When I was a lad I read everything I could about homemade firearms with a view to building something which went bang!  You remember, a penny bunger down a lump of pipe with a ball bearing thrown in on top – point it at the fence and wait - only to suffer the ignominy of a hiding from Dad when a large hole appeared.  Or, reading up on how to make a boat only to launch an old door off Black Rock beach and float to glory.  Half a mile out and it dawned on our collective pea brain that we were heading into the shipping lane faster than we could paddle back to shore. Rescued by a fisherman and another hiding.  How about reading up on making a bow and arrow only to have my best ‘friend’ shoot me in the face – quivering arrow embedded in my cheek and, you guessed it, another hiding. This is normal boy’s stuff, adventure and projectiles. 
There were a plethora of books available for boys to ponder over and discuss what would be considered by today’s moral police to be subversive and indeed even anarchistic as well as deeming those evil tomes for corrupting the minds of boys leading them into the paths of terrorism and world domination!
Can you imagine what one of moral turpitude could write about my antics as a boy?  “Terrorist plot foiled by fisherman when youths caught in shipping lane on homemade boat waiting to sink American container.  These same despots have previously been caught developing home made weapons of mass destruction designed to inflict maximum damage. They have also been caught with terrorist instruction manuals. They should be immediately jailed for the rest of their horrible and unchristian lives!”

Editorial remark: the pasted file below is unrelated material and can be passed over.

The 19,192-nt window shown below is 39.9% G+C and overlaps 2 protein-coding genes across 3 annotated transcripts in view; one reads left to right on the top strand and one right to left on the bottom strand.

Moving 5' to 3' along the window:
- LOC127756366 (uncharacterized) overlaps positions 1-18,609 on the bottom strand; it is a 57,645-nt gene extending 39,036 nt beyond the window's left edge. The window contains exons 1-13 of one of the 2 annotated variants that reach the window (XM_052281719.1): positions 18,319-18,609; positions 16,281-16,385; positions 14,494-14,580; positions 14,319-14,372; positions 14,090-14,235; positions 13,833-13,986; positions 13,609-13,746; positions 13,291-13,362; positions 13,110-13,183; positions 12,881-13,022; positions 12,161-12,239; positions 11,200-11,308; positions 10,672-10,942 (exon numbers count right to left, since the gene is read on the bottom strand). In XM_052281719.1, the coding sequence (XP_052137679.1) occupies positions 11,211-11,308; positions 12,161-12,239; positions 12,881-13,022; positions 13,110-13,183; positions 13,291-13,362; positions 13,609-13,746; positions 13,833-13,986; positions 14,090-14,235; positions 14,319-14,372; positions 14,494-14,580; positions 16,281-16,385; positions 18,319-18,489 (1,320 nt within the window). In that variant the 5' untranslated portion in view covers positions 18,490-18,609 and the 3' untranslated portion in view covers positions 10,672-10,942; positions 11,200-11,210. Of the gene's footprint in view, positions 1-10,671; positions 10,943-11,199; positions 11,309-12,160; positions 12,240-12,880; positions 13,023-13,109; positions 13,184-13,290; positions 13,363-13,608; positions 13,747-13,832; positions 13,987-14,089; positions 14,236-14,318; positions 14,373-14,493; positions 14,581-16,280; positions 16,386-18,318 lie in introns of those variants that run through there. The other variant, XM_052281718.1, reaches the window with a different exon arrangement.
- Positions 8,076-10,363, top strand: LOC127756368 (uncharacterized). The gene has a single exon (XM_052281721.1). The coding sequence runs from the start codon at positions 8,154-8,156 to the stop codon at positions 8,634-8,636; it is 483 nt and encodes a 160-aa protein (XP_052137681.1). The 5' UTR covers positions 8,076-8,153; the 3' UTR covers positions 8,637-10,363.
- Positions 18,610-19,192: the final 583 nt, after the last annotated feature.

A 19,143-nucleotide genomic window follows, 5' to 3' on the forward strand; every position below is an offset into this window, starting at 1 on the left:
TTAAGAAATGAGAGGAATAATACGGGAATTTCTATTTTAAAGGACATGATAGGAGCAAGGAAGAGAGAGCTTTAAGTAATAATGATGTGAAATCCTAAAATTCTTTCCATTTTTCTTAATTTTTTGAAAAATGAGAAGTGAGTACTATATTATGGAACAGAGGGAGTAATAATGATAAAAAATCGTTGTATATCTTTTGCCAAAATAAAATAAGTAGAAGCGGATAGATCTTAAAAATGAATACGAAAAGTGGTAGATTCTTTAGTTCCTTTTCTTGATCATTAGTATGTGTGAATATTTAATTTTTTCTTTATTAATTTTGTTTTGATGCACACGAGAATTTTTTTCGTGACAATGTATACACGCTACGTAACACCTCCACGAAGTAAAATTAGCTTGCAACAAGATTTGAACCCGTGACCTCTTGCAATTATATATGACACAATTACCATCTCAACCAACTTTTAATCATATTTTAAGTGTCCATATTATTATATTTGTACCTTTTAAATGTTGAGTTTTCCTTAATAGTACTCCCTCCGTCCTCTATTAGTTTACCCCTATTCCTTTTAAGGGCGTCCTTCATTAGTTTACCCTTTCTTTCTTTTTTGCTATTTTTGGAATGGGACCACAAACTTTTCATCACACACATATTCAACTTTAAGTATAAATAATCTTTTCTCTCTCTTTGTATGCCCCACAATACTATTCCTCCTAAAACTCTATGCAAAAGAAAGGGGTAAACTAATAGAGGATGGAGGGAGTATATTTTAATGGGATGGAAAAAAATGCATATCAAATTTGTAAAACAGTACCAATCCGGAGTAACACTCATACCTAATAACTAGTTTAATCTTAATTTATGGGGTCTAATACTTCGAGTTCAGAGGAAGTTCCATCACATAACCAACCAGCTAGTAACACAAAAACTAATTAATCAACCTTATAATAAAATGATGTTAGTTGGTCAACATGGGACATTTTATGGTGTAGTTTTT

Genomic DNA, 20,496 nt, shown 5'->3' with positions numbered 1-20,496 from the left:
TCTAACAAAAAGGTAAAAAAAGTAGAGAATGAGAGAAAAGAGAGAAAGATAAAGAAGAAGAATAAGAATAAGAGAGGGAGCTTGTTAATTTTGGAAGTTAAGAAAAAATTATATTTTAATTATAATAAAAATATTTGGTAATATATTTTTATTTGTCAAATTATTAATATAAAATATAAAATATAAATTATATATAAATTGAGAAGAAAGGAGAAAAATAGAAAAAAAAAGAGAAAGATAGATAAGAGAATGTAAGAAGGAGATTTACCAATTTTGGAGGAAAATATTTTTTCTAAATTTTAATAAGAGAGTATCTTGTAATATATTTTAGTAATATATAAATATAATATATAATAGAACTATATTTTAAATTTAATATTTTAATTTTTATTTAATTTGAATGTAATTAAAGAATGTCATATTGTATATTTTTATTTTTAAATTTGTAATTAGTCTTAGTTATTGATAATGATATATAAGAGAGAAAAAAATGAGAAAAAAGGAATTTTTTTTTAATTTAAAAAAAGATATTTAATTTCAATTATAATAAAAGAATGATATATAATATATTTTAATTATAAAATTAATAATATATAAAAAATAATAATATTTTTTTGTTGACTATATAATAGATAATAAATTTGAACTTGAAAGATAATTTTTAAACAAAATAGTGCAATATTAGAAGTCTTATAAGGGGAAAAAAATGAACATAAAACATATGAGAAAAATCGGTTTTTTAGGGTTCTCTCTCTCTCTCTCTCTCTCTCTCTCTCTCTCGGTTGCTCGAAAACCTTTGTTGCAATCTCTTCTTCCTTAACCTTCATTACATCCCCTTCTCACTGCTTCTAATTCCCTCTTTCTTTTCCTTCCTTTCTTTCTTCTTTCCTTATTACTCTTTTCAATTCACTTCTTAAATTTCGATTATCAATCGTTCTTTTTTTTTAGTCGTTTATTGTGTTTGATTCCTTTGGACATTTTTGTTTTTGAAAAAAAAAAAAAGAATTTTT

Sounds like a big call for a couple of 10 year olds somewhat lacking in a sense of self preservation and an overinflated sense of adventure with no allergies or colds or disease or, brains.
The exampled news article from the moral high ground person was created from the very dark side of their own thoughts and desire to sell news papers turning a couple if idiot 10 year olds into perpetrators from the ‘axis of evil’.
I have read part of David Hicks book yet I don’t think I will be developing any desire to go and follow some passion in another country through and by just reading his book.  I can remember reading books by Dennis Wheatley as a kid on the occult and being fascinated but I don’t think I will be buying a pointy hat any time soon.  At our school we had a church service every morning – 2400 sessions of attempted indoctrination - yet I have no desire to pursue a role as a religious do-gooder. 
I have read the bible dozens of times and indeed have a couple of those inculcating tomes floating around the house somewhere.  Does this mean I am a religious extremist with views taken from a collection of part phrases?  Not bloody likely.
As I am scrawling this I am looking around at our library.  Right there in front of me is another mine of information allowing me to research possible malfeasant targets.  This incendiary publication is innocently called the ‘The White Pages’.  I can slobber over this whilst wearing my pointy hat and thinking of my antics as a “despot youth reading unchristian terrorist instruction manuals such as Popular mechanics”.